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I’m drafting a one-shot D&D/Pathfinder concept and the more time I spend writing it, the more I feel like the prospect of a downer ending is inevitable.

The story concept revolves around someone who created an artefact in defiance of the gods, which the players are tasked with obtaining. During the adventure the artefact changes hands several times, as each previous owner is killed off.

I currently have two potential endings in mind;

One, the item is destroyed; Two, the players acquire the artefact

…but in both, they wind up stranded, with no (or limited) chance for escape. It feeds into the concept of divine retribution being inescapable, and with ruin coming to everyone who pursued the item.

As a player, would you feel cheated by either of those outcomes? I don’t want them to feel the experience was pointless, or that they’ve burned characters they’ve invested in. In-universe, this is arguably a justifiable punishment for their blasphemous hubris, but from a meta perspective is it fair to punish the characters for participating in the adventure I’ve prepared for them (especially if I’ve railroaded them to an unwinnable situation)?

If you would be bothered by this outcome, how would you suggest resolving it? Would destroying the artefact but creating an escape method soften the blow at all? Or do I need to let them fully succeed? (as a one-shot there’s no game balance concern for this, but it runs counter to the theme of the story).

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    \$\begingroup\$ I'm voting to close this question as off-topic because it’s attempting to surveying site members, and additionally asking for idea generation. \$\endgroup\$ – SevenSidedDie Aug 6 '19 at 14:58
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    \$\begingroup\$ I do think this question can be made on-topic by focusing on whether a happy ending is mandatory on a one-shot and the consequences of having a forced bad ending (essentially dropping the survey and suggestion parts) \$\endgroup\$ – Sdjz Aug 6 '19 at 16:18
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    \$\begingroup\$ I see two parts to this question: 1) your satisfaction as a storyteller is at risk by sugarcoating the ending, as you would be unsatisfied by the result and 2) the player's expectations are at risk because you think/know/or are assuming they want to "win", right? In other words, I would break up the question by distilling those two points, and what your real concerns are. \$\endgroup\$ – user52772 Aug 6 '19 at 20:01
  • \$\begingroup\$ Welcome to RPG.SE! Take the tour if you haven't already, and check out the help center for more guidance. As mentioned above, this is more of a discussion prompt than an answerable question right now. That said, it might be editable to be an answerable question, depending on what your primary goal is. \$\endgroup\$ – V2Blast Aug 7 '19 at 0:29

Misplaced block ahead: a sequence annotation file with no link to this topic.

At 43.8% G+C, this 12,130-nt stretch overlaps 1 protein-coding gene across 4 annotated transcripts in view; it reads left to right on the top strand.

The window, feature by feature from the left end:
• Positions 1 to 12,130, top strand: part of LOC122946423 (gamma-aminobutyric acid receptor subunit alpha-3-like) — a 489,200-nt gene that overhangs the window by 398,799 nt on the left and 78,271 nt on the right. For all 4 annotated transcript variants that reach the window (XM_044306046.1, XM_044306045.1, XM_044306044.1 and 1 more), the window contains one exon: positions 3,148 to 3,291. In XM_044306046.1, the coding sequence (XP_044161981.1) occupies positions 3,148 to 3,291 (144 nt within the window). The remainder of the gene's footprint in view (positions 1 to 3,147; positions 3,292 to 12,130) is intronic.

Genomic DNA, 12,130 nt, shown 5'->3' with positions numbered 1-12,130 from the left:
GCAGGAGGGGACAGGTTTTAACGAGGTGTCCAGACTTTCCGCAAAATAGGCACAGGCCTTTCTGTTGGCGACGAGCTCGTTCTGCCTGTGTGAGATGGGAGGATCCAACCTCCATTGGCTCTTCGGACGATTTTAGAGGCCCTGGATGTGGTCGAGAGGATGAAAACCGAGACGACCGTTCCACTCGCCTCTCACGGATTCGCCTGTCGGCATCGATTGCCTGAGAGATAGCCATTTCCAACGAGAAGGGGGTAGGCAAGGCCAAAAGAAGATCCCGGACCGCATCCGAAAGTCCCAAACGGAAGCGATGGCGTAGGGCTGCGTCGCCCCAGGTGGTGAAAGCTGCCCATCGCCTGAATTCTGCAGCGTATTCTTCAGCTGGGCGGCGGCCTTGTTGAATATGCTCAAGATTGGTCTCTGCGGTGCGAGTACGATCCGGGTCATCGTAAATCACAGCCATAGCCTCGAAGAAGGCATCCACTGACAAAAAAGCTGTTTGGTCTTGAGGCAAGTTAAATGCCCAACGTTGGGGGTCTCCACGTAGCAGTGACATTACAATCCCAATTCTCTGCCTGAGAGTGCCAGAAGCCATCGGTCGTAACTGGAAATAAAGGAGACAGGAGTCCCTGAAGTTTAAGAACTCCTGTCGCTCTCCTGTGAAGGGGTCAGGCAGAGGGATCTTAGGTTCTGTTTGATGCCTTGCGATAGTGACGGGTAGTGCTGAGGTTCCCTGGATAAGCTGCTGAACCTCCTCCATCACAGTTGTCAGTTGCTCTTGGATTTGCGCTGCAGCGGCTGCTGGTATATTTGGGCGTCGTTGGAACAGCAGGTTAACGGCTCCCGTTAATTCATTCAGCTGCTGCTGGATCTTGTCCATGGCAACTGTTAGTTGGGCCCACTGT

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From my experience, happy ending or bad ending can be satisfying. I have been in parties that succeeded, and in ones that failed spectacularly and it was really fun and memorable experience.

The only two games me and most of that party did not enjoy, was the one railroaded to the point when our actions hardly changed the outcome. At some sessions we failed despite our best efforts. On last session we lived thorough really hard encounter that by all means should get us killed. One time we, as a prisoners, couldn't even change the order of questioning, not to mention real outcome. And there was no satisfaction in either. That was two games where most of the players simply walked away.

What you described as most favorable outcome looks like a Pyrrhic Victory, something so bad it makes further failure unavoidable. This is a good story, if it comes to it, but like simple failure or success, I can't imagine having real satisfaction from it being forced on me and mines, with nothing my party could do about it.

Players' agency matters

Good ending or bad ending, it should be their accomplishment, not something scripted and unavoidable. Being in an unwinnable position should only be possible due to their mistakes.

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  • \$\begingroup\$ @KorvinStarmast Pyrrhic victory is yet again something that should occur due to player actions, no more, no less. Looks like a good idea to mention it, but does not change my main idea :) \$\endgroup\$ – Mołot Aug 6 '19 at 13:51
  • \$\begingroup\$ OK, nicely folded in. :) I'll drop that comment. \$\endgroup\$ – KorvinStarmast Aug 6 '19 at 13:59
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Yes, I would feel cheated by a D&D oneshot where following the intended plot led to the group getting killed. In my experience, oneshot adventures are supposed to be heroic stories where the group eventually triumphs (or at least has a chance to triumph).

You've told us that the theme of your oneshot is that divine retribution and ruin are inevitable. I think that's not a good theme for a oneshot adventure. You should choose a better theme.